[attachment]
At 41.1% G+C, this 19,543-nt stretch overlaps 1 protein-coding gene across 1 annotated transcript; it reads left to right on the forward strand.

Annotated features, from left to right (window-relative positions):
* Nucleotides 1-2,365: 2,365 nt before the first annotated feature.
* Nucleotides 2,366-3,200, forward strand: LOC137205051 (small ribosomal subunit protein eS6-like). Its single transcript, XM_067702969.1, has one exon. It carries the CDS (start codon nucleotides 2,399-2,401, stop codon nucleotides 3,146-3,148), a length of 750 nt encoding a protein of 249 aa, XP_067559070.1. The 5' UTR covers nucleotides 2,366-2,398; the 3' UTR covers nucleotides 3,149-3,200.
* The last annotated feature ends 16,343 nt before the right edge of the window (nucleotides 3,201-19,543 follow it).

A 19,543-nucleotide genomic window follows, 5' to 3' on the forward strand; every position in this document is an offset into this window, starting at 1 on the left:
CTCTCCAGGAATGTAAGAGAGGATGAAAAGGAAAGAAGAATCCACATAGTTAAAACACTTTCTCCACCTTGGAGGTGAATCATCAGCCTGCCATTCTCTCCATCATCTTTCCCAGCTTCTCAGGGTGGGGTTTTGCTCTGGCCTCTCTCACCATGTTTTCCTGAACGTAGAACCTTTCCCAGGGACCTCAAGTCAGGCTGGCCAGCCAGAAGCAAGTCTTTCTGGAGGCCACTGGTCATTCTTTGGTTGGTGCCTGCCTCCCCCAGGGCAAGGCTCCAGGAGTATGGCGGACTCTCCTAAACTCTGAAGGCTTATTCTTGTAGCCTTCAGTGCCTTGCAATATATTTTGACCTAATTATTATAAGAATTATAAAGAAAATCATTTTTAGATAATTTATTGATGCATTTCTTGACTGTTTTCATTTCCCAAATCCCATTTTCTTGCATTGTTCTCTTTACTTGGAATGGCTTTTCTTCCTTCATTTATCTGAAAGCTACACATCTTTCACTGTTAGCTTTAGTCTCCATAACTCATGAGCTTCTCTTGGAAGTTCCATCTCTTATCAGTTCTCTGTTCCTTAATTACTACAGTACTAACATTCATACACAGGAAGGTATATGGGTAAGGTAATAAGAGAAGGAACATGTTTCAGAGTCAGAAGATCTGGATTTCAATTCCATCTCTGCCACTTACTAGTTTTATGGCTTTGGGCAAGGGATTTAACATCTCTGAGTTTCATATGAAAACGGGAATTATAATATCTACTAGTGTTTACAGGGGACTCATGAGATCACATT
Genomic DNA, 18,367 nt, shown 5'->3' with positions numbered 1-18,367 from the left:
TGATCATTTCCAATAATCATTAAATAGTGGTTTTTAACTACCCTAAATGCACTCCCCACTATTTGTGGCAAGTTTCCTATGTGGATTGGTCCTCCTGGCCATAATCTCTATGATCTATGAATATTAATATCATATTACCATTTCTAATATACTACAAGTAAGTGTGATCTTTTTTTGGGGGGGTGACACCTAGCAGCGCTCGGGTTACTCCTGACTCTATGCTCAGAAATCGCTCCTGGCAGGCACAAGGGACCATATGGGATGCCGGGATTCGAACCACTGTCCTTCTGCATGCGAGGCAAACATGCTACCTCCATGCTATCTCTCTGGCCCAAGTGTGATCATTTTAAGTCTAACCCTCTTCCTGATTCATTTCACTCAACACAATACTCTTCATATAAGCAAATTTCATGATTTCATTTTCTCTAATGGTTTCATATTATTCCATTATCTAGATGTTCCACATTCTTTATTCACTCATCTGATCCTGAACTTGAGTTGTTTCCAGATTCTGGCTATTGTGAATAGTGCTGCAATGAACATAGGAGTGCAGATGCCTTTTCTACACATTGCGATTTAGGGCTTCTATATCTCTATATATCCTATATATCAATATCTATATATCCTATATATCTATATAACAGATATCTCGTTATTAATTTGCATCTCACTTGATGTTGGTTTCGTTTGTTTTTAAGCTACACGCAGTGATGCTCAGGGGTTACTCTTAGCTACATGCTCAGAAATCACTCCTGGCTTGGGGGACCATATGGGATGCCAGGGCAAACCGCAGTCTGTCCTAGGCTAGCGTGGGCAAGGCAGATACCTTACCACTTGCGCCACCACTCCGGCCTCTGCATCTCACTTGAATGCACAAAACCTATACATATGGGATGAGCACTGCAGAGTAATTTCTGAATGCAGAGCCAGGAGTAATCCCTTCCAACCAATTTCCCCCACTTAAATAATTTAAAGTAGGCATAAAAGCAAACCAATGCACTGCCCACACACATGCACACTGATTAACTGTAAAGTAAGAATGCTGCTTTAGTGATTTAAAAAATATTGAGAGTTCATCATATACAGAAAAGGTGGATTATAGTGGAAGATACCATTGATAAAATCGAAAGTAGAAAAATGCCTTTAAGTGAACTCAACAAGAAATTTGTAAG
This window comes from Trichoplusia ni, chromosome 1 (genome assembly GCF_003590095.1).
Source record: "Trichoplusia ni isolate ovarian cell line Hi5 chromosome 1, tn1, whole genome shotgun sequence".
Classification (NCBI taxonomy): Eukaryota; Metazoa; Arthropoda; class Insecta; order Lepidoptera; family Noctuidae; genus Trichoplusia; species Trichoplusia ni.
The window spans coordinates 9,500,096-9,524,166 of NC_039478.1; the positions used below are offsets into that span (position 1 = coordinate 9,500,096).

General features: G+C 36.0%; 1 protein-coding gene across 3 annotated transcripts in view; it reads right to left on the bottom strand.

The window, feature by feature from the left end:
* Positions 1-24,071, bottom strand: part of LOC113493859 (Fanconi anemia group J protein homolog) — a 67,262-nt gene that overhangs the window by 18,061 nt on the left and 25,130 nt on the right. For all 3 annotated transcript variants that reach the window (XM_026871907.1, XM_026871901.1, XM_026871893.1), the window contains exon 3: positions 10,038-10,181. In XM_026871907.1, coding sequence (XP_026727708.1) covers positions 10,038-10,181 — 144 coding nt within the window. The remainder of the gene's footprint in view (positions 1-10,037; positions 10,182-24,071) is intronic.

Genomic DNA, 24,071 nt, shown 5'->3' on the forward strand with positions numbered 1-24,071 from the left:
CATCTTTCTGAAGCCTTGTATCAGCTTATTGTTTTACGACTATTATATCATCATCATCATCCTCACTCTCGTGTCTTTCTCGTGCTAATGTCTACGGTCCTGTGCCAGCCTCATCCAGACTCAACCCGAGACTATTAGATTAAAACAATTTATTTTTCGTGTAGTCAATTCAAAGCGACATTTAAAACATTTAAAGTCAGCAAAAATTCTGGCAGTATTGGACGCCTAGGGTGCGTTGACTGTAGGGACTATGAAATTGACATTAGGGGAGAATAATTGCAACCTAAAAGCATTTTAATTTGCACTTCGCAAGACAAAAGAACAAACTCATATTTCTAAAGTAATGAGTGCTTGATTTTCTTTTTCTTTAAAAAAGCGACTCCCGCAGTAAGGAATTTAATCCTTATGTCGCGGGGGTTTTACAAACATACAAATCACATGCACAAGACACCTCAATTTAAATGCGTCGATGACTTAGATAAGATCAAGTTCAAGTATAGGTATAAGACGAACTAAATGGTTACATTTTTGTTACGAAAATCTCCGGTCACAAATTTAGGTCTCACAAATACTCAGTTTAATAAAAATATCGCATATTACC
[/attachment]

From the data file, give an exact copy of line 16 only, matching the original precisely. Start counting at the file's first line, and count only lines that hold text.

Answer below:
* Positions 1-24,071, bottom strand: part of LOC113493859 (Fanconi anemia group J protein homolog) — a 67,262-nt gene that overhangs the window by 18,061 nt on the left and 25,130 nt on the right. For all 3 annotated transcript variants that reach the window (XM_026871907.1, XM_026871901.1, XM_026871893.1), the window contains exon 3: positions 10,038-10,181. In XM_026871907.1, coding sequence (XP_026727708.1) covers positions 10,038-10,181 — 144 coding nt within the window. The remainder of the gene's footprint in view (positions 1-10,037; positions 10,182-24,071) is intronic.